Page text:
Sundance Film Review: The Summer of Sangaile

Posted January 24, 2015 in
Share this:Share on Facebook0Tweet about this on TwitterShare on Google+0Pin on Pinterest0
The Summer of Sangaile
Sangaile and Austé in a field of dreams. Photo: The Summer of Sangaile
The Summer of Sangaile
Sundance Film Festival
Director: Alanté Kavaïté

Watching this film from the mezzanine of The Rose Wagner, The Summer of Sangaile’s motif of vertigo became immediately palpable for me, as stunt planes performed aerial acrobatics in the opening scene. Set in Lithuania and spoken in Lithuanian, Sangaile (Julija Steponaityté) is a timid, adolescent young woman who marvels at such stunt planes, but she fears heights on account of her vertigo. Austé (Aisté Diržiūté) coaxes her to hang out with her and her friends group; eventually, the two girls become lovers as Austé, an aspiring fashion designer/photographer, threads her way into Sangaile’s heart by making clothes for and taking photos of her. Once Sangaile begins to share her proclivity for wrist-cutting with Austé, she finally opens up her love/fear of stunt-plane flying. Cross-referenced with Sangaile’s overbearing, former-ballerina mother, Sangaile relies on Austé to provide sensual and emotional support for her skyward progression. The Summer of Sangaile is about the two girls’ creation of a sensual, warm world for their relationship, from which Sangaile propels herself out of her depressed tendencies. Vaginal symbols flash throughout the film—roses, seashells, billowy bits of fabric and cut wrists—which generate a solidly feminine aura for a film that, for a large part, successfully evades being subsumed by the male gaze. The cinematography in the lakeside Lithuanian landscape is beautiful, for it weaves through and hooks the film’s narrative to make up for sparse dialogue. The main pitfalls of Summer of Sangaile prove to be relatively flat character development for Sangaile and Austé and an altogether slow-moving second half. Pound for pound, though, it’s a delightful film with stimulating visuals. –Alexander Ortega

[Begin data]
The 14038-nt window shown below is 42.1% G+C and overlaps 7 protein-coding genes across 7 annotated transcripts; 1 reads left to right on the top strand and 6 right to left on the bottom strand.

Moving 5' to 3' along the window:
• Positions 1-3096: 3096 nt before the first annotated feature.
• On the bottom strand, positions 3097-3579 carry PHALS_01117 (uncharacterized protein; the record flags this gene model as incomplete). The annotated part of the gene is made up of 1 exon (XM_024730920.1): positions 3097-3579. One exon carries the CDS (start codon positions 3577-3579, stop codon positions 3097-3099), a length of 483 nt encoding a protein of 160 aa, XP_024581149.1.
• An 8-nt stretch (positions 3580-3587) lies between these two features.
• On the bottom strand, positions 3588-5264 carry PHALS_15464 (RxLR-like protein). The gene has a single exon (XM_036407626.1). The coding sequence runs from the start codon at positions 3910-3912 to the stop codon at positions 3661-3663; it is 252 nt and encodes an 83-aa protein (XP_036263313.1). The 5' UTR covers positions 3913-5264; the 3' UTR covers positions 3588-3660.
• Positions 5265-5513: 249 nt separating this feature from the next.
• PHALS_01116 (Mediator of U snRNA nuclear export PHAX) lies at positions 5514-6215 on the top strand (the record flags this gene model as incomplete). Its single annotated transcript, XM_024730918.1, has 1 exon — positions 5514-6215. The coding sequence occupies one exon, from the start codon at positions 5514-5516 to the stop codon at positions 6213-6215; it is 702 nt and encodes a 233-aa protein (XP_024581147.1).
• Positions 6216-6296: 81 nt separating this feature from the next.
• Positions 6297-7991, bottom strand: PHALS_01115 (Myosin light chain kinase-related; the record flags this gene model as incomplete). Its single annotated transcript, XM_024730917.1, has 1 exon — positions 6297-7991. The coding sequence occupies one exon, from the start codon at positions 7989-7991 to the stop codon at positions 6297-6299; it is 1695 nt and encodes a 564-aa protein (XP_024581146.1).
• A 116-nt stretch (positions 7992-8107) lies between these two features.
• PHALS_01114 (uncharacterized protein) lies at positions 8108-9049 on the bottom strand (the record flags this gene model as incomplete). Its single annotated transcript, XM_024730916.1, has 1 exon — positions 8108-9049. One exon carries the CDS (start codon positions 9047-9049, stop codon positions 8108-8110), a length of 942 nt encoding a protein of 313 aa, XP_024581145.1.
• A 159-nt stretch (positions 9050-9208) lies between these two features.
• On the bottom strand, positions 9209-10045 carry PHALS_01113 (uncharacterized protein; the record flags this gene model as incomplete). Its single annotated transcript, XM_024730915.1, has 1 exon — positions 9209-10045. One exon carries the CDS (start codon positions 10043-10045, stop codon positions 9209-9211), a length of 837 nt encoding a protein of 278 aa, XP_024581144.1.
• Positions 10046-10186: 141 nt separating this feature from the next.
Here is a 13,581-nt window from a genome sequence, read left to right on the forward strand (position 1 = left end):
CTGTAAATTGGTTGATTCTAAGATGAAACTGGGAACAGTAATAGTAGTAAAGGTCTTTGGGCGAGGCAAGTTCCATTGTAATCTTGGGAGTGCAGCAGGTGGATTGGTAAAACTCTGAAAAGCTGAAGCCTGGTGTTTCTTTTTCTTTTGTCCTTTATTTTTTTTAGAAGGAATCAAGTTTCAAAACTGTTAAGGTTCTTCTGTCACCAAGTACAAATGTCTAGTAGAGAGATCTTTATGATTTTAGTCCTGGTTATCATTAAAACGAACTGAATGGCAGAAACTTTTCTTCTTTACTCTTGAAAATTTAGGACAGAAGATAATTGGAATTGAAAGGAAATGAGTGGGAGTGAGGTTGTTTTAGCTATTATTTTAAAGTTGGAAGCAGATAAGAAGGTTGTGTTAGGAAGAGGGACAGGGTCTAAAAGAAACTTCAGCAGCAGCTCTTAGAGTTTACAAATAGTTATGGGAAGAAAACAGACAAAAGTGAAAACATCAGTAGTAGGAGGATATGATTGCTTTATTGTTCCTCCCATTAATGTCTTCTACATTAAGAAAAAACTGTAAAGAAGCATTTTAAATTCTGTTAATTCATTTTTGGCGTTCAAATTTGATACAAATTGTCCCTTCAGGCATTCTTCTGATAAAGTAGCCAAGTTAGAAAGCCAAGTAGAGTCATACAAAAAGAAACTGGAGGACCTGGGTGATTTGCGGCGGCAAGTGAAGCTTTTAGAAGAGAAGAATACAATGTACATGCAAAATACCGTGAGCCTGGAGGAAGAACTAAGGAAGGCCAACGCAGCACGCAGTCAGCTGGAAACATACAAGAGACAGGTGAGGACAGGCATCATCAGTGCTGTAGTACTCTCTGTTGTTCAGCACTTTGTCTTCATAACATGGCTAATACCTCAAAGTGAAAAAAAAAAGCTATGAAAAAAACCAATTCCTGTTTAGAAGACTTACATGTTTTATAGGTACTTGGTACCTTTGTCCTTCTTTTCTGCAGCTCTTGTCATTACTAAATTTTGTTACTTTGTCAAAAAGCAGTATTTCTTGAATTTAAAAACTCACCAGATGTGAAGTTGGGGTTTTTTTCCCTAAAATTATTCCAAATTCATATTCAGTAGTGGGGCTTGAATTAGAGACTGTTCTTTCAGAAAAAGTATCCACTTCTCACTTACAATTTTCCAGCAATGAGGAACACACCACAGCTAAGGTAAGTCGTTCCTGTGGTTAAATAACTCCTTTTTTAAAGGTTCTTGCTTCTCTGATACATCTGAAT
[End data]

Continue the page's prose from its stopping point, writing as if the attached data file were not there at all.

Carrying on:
Screening Times:
Time: Wednesday, Jan. 28 @ 9:30 p.m. Venue: Redstone Cinema 1, Park City
Time: Friday, Jan. 30 @ 5:30 p.m. Venue: Prospector Square Theatre, Park City